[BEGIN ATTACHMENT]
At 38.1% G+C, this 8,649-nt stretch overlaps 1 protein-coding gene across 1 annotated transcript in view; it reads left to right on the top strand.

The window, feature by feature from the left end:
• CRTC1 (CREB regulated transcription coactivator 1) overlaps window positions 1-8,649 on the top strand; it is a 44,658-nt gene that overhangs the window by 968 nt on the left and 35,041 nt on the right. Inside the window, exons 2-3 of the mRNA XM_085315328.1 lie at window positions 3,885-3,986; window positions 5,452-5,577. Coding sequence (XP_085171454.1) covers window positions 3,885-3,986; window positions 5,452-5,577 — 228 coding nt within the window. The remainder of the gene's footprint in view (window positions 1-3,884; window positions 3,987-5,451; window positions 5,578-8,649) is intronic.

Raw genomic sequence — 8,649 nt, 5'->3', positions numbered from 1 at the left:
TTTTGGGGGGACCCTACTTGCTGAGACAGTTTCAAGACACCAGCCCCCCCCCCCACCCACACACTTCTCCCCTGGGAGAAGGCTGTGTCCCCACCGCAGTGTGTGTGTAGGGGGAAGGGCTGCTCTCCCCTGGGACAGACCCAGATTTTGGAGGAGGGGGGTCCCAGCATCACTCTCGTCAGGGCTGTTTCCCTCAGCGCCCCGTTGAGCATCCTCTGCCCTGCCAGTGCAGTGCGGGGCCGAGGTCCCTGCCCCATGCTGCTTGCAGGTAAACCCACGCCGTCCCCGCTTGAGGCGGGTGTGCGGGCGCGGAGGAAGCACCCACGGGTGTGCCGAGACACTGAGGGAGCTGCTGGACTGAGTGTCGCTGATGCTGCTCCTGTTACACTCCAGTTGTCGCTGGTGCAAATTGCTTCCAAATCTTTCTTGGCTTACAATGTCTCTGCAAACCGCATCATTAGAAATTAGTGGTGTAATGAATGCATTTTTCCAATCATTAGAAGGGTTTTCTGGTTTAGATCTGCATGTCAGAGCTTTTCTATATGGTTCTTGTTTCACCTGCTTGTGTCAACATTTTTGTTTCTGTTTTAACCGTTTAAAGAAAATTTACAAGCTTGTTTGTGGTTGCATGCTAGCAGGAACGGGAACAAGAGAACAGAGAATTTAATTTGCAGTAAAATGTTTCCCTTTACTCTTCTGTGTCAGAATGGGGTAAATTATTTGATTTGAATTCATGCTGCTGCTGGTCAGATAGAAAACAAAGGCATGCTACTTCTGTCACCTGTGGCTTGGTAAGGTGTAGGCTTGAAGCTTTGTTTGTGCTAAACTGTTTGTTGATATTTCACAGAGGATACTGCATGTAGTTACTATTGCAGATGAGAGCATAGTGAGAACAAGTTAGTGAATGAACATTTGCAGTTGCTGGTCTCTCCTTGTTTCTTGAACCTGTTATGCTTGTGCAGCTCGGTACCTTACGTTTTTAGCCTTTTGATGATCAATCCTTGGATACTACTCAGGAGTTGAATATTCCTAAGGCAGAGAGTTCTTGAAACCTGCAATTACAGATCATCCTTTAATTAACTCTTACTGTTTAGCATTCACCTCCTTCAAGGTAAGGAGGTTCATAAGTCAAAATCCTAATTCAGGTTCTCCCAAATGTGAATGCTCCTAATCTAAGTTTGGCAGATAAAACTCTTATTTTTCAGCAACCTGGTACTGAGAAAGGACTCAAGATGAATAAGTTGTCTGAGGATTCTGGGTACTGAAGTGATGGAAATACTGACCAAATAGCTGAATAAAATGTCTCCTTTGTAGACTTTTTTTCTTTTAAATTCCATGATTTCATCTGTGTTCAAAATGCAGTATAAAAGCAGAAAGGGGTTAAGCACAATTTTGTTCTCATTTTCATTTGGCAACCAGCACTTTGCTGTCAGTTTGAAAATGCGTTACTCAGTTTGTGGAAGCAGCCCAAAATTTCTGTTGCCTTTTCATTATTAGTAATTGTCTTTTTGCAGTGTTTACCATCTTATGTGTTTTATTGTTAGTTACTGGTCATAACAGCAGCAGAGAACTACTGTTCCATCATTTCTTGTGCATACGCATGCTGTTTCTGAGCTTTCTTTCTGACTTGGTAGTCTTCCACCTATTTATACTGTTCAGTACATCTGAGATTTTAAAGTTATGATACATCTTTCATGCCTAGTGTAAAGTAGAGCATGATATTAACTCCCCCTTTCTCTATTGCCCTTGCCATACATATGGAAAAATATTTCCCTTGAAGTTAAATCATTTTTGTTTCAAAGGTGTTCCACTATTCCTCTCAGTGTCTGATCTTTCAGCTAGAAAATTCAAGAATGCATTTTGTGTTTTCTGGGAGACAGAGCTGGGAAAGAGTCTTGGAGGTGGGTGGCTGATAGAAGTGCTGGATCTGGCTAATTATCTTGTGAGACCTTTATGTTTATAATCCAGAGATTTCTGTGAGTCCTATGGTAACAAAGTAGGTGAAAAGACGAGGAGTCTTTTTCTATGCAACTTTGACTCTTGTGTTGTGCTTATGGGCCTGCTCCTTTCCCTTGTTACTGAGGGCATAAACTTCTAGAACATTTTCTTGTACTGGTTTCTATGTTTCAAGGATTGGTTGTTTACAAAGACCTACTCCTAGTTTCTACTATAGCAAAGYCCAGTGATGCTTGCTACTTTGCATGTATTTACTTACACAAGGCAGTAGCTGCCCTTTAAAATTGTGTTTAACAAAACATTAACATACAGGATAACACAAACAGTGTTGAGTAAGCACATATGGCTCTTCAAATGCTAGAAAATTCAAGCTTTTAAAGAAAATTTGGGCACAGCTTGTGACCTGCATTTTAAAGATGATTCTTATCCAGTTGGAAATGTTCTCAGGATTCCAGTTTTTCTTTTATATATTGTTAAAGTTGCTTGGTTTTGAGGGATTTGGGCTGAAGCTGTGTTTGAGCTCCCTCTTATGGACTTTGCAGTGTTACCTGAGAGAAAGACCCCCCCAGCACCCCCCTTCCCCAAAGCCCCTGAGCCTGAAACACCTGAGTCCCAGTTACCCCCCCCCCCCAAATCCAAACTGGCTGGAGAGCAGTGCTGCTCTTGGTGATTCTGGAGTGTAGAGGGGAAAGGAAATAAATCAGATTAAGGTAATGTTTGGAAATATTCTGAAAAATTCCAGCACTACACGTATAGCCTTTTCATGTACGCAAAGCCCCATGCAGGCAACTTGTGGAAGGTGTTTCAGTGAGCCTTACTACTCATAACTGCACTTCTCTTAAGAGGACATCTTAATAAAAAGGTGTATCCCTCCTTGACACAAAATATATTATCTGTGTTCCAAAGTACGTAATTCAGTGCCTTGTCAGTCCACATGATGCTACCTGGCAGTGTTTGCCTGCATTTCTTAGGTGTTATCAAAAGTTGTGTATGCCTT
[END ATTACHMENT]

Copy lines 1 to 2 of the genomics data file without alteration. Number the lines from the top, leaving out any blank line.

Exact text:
At 38.1% G+C, this 8,649-nt stretch overlaps 1 protein-coding gene across 1 annotated transcript in view; it reads left to right on the top strand.

The window, feature by feature from the left end: